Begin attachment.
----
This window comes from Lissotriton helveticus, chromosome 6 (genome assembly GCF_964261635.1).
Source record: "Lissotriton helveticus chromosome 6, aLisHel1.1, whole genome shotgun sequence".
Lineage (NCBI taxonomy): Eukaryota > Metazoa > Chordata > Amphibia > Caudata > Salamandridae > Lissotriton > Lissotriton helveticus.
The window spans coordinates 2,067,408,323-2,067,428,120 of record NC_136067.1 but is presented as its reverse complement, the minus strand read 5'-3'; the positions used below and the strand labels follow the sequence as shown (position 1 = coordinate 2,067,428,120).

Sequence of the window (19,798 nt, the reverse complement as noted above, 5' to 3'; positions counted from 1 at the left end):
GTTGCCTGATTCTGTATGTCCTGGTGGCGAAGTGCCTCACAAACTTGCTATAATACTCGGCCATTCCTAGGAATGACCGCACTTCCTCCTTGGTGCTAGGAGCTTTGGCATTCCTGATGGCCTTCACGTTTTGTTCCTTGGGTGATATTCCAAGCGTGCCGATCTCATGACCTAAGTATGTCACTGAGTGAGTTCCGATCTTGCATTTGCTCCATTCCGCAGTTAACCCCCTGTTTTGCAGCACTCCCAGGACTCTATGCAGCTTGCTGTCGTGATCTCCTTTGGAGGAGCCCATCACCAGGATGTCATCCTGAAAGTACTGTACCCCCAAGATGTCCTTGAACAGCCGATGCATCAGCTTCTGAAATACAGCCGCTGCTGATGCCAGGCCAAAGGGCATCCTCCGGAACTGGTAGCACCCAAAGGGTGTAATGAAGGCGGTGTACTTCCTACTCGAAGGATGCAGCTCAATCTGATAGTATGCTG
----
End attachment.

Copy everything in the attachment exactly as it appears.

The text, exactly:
This window comes from Lissotriton helveticus, chromosome 6 (genome assembly GCF_964261635.1).
Source record: "Lissotriton helveticus chromosome 6, aLisHel1.1, whole genome shotgun sequence".
Lineage (NCBI taxonomy): Eukaryota > Metazoa > Chordata > Amphibia > Caudata > Salamandridae > Lissotriton > Lissotriton helveticus.
The window spans coordinates 2,067,408,323-2,067,428,120 of record NC_136067.1 but is presented as its reverse complement, the minus strand read 5'-3'; the positions used below and the strand labels follow the sequence as shown (position 1 = coordinate 2,067,428,120).

Sequence of the window (19,798 nt, the reverse complement as noted above, 5' to 3'; positions counted from 1 at the left end):
GTTGCCTGATTCTGTATGTCCTGGTGGCGAAGTGCCTCACAAACTTGCTATAATACTCGGCCATTCCTAGGAATGACCGCACTTCCTCCTTGGTGCTAGGAGCTTTGGCATTCCTGATGGCCTTCACGTTTTGTTCCTTGGGTGATATTCCAAGCGTGCCGATCTCATGACCTAAGTATGTCACTGAGTGAGTTCCGATCTTGCATTTGCTCCATTCCGCAGTTAACCCCCTGTTTTGCAGCACTCCCAGGACTCTATGCAGCTTGCTGTCGTGATCTCCTTTGGAGGAGCCCATCACCAGGATGTCATCCTGAAAGTACTGTACCCCCAAGATGTCCTTGAACAGCCGATGCATCAGCTTCTGAAATACAGCCGCTGCTGATGCCAGGCCAAAGGGCATCCTCCGGAACTGGTAGCACCCAAAGGGTGTAATGAAGGCGGTGTACTTCCTACTCGAAGGATGCAGCTCAATCTGATAGTATGCTG